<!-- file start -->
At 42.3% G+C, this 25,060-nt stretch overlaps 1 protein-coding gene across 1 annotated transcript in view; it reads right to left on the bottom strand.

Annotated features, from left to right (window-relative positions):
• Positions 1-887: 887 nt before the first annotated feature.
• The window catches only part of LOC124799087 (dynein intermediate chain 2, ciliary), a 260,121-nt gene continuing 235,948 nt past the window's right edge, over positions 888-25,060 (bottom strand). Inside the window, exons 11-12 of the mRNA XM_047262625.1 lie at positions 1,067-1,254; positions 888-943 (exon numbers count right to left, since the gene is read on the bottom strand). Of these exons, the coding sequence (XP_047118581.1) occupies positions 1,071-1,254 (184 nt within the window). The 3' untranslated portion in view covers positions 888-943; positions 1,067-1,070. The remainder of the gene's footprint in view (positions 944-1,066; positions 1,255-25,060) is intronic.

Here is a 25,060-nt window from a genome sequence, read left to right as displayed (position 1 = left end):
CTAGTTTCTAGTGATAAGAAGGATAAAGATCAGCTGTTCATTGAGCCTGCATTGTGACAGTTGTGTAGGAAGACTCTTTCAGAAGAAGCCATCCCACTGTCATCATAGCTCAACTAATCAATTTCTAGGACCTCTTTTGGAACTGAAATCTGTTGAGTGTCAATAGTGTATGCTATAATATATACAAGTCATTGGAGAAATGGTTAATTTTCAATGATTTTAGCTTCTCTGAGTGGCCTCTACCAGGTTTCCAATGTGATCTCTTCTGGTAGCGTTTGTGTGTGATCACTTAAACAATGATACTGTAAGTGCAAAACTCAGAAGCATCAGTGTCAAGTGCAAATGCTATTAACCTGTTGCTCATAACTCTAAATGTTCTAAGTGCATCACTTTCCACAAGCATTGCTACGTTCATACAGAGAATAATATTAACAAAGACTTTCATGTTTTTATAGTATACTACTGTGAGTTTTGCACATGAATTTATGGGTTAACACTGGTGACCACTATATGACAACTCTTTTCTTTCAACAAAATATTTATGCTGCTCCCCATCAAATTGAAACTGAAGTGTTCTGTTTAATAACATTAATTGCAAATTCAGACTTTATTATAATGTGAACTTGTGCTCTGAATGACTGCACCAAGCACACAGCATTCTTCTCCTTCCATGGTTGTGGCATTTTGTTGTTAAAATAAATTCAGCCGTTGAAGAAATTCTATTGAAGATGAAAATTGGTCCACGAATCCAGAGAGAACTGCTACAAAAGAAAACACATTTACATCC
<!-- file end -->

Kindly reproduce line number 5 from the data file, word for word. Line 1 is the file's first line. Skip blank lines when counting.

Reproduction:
Here is a 25,060-nt window from a genome sequence, read left to right as displayed (position 1 = left end):